6 huge mistakes rookie bosses make

They like me! They really like me!

We all make mistakes. From the CEO down to the worker bees. Most errors can be fixed and almost all forgiven.

But as a new manager, there are six major mistakes that can quickly define you as an ineffective leader. Fix these six pronto—or better yet, avoid them altogether—or your stint as a boss will be short, or torturous until you’re replaced:

1. Succumbing to the imposter syndrome. The imposter syndrome is that not-so-fuzzy feeling a person gets when he or she feels that they’re really not cut out for the job; that somehow the person who promoted them into the position just didn’t know any better. This sensation usually hits when a new boss is suddenly surrounded by knowledgeable, seasoned subordinates. Just remember, you weren’t hired to compete with and top the talent, but to direct it.

2. Mishandling difficult conversations. Employees will test you. They will stray from their responsibilities, squabble with each other or challenge you. Your job is to pull them in for “a talk” when these things happen. As a new boss, this is where you have a chance to set the tone before your employees have the chance to paint you—right or wrong—as a softie, a pushover, tyrant, etc. Your reputation starts here.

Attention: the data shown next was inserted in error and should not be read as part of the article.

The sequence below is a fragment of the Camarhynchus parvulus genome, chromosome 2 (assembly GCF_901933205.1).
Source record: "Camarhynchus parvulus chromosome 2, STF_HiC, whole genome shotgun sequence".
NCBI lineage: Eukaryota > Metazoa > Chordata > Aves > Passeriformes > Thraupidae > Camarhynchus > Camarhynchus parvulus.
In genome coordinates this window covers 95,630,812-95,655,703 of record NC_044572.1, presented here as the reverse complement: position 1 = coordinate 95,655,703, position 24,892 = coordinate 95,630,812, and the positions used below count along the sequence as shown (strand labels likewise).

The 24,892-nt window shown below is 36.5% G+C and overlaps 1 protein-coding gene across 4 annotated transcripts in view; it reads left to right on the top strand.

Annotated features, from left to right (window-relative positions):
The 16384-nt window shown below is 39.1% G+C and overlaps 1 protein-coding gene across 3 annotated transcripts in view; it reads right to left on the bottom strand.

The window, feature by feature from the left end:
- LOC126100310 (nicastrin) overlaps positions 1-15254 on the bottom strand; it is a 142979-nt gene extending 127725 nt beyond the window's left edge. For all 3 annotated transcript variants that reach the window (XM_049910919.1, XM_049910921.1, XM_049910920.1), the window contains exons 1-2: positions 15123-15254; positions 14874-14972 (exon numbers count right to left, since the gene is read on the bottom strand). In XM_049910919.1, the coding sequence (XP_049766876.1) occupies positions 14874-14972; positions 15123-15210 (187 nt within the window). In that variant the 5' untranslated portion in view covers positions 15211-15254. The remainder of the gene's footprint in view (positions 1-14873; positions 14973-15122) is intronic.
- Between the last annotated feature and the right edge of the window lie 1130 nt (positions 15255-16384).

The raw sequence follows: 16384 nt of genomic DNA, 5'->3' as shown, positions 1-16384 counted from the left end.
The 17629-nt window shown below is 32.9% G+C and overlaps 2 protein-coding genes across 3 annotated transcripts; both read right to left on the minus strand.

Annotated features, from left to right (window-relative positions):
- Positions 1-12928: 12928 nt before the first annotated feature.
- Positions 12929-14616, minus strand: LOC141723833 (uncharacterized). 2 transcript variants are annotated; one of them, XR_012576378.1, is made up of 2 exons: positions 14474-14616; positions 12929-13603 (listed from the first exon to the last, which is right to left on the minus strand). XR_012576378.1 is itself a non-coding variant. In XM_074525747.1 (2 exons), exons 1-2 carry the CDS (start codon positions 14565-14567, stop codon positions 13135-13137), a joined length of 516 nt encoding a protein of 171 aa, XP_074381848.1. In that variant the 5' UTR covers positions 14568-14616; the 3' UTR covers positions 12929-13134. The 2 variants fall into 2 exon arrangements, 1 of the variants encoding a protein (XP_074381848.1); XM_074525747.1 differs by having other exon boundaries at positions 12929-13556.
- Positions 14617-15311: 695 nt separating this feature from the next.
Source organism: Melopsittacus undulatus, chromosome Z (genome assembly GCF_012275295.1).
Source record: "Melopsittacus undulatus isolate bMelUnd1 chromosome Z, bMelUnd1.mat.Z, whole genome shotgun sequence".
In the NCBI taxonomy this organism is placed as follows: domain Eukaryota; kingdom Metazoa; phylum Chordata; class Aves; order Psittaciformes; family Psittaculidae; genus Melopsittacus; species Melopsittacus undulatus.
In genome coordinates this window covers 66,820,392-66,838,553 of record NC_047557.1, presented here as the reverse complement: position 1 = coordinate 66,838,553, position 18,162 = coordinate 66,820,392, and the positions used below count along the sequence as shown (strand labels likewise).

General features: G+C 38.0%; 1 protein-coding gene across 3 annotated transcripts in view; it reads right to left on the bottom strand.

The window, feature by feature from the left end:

3. Making changes just to establish authority. What better way to send an “I’m in charge” message than to shake things up? Rearrange the furniture, shuffle job duties, eliminate something, anything. Be careful here. Employees could sniff out when you’re throwing around empty weight.

4. Delegating too much or too little. You know all that stuff you don’t want to do? Just pick your employees and start dumping. Delegating anything you possibly can is a sure morale killer as you do nothing but overwhelm your staff with work, leading to anxiety and burnout. On the other hand, delegating nothing will build a team of sloths, who aren’t being groomed for much else but to like you.

5. Equating effectiveness with popularity. “They like me,” you think. “I must be a great boss.” Employees sometimes like a boss only because they’re getting away with doing a minimum amount of work. To be an effective boss, you must gain the respect of your workers by being fair but firm. Challenge them to achieve.

6. Following the path of least hassle. Good bosses take some lumps to get there.


Cal Butera is the editor of Business Management Daily’s Office Manager Today, Manager’s Legal Bulletin, Managing People at Work and Communication Briefings newsletters. He has been with Business Management Daily since 2007 and worked 22 years for midsize daily newspapers as sports writer, news reporter, layout and design editor, copy editor and city editor.